Discussion in 'Off The Beaten Track' started by Fan123, Jun 21, 2012.
Graham Spanier was President of PSU, I believe since fired.
Gary Schultz was VP in charge of Athletics and Police. He voluntarily went back into retirement.
Tim Curley was Athletic Director. He was put on administrative leave.
The latter two are going to be up for Perjury in the State of Pa. court system.
I don't know if all 3 Penn State executives can be held liable for other charges. Spanier apparently didn't lie, but was part of the coverup. It would seem that others than Sanduskey should also be held responsible.
I hope none of the victims settle for cheaper than they are due: the moon.
Don't know if the estate of Joe Paterno can be charged for some kind of financial compensation to the victims.
Don't know if the individuals or the state can go after Sanduskey's savings. Do know that he will be allowed to collect his retirement while in jail, GAH, for presumably the rest of his life, I guess it will be given to his wife.
There may be charges additional to the Clery state ones, in federal court.
But the other 3, if not charged and/or convicted in either state or federal systems, should pay for the rest of their lives, if only financially.
I'm not sure if there are criminal penalties for violating the Clery Act. It is over 25K per violation for the institution, but I haven't found anything showing that prison time can be imposed for failing to report.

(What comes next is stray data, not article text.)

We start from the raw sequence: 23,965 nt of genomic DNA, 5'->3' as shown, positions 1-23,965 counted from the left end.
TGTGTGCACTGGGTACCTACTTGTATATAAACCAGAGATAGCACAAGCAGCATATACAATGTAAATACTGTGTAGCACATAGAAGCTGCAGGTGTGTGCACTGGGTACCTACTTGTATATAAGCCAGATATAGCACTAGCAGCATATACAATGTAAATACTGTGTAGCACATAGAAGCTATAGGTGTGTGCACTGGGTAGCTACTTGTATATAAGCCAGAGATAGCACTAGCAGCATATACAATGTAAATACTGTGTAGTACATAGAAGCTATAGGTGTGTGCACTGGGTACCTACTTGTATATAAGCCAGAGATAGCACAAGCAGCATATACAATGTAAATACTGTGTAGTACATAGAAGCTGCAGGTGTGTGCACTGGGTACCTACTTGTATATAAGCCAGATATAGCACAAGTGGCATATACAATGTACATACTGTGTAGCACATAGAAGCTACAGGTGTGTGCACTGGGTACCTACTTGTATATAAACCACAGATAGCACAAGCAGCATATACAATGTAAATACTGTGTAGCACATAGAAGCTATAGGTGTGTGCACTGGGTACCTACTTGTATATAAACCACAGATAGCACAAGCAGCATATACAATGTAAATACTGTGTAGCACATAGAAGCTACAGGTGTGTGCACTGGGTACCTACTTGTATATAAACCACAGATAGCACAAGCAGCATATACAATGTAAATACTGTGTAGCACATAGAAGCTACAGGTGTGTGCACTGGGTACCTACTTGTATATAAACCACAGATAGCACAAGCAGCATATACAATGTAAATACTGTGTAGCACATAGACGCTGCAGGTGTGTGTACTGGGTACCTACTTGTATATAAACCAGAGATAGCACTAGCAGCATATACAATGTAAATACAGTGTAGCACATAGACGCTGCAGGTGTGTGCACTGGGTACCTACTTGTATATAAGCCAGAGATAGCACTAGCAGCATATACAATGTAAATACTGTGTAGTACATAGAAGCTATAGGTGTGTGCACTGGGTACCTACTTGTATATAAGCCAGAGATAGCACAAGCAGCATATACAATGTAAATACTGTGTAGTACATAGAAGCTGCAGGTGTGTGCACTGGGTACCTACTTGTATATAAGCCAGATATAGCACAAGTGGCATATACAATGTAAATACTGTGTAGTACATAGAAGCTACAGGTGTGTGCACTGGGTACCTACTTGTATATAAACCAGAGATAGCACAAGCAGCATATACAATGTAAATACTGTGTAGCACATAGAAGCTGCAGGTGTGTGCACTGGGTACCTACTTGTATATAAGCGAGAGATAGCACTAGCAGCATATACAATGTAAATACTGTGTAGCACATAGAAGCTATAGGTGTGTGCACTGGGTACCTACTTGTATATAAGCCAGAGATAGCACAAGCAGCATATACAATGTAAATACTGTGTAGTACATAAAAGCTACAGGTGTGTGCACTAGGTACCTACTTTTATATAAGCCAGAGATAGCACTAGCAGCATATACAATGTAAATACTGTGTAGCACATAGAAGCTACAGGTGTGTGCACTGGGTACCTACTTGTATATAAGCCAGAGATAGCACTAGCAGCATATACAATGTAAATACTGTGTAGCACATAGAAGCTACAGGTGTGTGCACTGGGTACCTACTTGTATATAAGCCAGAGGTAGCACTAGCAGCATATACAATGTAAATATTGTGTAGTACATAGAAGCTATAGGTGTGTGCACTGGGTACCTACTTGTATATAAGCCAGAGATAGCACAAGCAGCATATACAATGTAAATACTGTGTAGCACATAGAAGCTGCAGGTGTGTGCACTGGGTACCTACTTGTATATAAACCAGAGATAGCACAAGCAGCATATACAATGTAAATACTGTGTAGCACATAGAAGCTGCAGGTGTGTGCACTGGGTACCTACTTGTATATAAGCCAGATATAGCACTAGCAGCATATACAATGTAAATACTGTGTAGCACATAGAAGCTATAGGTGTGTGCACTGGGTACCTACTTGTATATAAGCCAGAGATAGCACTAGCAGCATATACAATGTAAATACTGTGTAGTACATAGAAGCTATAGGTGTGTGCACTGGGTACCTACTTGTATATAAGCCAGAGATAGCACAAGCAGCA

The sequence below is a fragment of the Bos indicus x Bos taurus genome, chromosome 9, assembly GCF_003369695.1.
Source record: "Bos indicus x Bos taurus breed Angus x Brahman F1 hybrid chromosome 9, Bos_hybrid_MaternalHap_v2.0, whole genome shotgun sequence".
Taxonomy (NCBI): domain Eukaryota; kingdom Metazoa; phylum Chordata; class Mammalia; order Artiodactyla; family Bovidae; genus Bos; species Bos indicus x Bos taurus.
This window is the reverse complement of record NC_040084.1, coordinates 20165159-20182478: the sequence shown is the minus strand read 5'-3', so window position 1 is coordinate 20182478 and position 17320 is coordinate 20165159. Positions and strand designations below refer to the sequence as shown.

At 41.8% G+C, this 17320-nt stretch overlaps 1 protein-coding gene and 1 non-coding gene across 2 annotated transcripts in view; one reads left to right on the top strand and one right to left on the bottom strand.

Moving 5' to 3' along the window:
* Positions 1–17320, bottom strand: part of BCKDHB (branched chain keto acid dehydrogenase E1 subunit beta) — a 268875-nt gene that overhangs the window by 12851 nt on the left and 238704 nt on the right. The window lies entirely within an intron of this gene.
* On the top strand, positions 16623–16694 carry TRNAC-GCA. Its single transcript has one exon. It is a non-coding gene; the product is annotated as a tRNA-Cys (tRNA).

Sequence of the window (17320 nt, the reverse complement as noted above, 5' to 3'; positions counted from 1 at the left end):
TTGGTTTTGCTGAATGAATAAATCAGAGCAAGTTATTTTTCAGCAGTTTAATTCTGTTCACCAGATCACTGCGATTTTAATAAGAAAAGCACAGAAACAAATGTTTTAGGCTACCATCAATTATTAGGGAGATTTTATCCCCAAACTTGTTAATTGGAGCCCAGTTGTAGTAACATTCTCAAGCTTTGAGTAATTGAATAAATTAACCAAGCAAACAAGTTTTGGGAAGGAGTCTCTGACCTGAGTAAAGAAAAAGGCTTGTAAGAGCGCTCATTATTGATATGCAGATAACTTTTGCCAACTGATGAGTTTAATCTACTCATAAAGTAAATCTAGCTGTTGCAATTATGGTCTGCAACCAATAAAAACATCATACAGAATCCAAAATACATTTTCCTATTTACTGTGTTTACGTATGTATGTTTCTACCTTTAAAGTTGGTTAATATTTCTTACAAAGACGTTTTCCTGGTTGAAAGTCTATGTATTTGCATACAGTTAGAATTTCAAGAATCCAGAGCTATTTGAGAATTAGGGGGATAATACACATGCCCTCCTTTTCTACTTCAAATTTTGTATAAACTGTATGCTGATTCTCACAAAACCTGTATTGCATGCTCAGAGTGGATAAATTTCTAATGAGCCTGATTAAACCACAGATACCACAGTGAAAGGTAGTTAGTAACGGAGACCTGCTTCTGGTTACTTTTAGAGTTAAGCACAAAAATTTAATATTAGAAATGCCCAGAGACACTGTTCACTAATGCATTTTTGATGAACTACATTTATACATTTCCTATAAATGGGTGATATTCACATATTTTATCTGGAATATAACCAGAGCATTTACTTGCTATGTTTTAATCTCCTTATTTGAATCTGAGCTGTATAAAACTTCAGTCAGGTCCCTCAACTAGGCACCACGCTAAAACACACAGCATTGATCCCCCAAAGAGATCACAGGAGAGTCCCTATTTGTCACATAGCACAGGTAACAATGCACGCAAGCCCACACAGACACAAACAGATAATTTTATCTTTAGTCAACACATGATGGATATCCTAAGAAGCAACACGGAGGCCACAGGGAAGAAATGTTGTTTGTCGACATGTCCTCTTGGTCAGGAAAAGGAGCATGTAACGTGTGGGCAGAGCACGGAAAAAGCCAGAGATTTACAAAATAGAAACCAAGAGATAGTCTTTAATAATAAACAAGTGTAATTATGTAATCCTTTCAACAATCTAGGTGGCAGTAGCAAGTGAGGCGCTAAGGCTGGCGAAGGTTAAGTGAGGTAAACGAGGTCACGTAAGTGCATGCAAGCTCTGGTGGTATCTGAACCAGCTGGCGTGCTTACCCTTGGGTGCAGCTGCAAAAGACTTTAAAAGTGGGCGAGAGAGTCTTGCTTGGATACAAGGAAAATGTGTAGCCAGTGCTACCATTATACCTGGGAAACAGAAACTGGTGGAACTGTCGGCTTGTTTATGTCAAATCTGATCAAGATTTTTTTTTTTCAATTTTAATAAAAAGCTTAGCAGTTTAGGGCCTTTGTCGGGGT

Good point. And I don't know what the mandated reporting laws are in PA so I don't know if they fall under that.
http://keepingscore.blogs.time.com/...ries (TIME: Top Stories)&utm_content=My Yahoo
According to this article, there is the possibillity of state charges on things that I didn't consider, like child endangerment:
I seriously don't get people repeating that "this is not a football scandal" crap. (Not you, attyfan, obviously you were quoting) Of course this is a football scandal! This would never have happened if this weren't for football. He would never have been protected, his victims would never have been swept under the rug, if the people who could have stopped this hadn't prioritized football over the lives and safety of children.
There was a Washington Post story the day after the conviction in which at least one neighbor said that there had been rumors about him for years. I heard a sports reporter from Altoona, PA, yesterday say that more than one student and campus worker said to him when the story broke that jokes about Sandusky and little boys had been common in Happy Valley for many years prior to the story breaking.
If your neighbor "creepy Jerry" who worked at that one office downtown and you didn't really know what he did had a thing for little boys...well, suspicious behavior by him likely would have been reported long ago. But when "creepy Jerry" is Penn State Assistant Football Coach Jerry instead...that's a whole different thing in a place that (per Louis Freeh) reveres the football program over everything else.
That makes this a football scandal no matter what Paterno made himself and his family believe.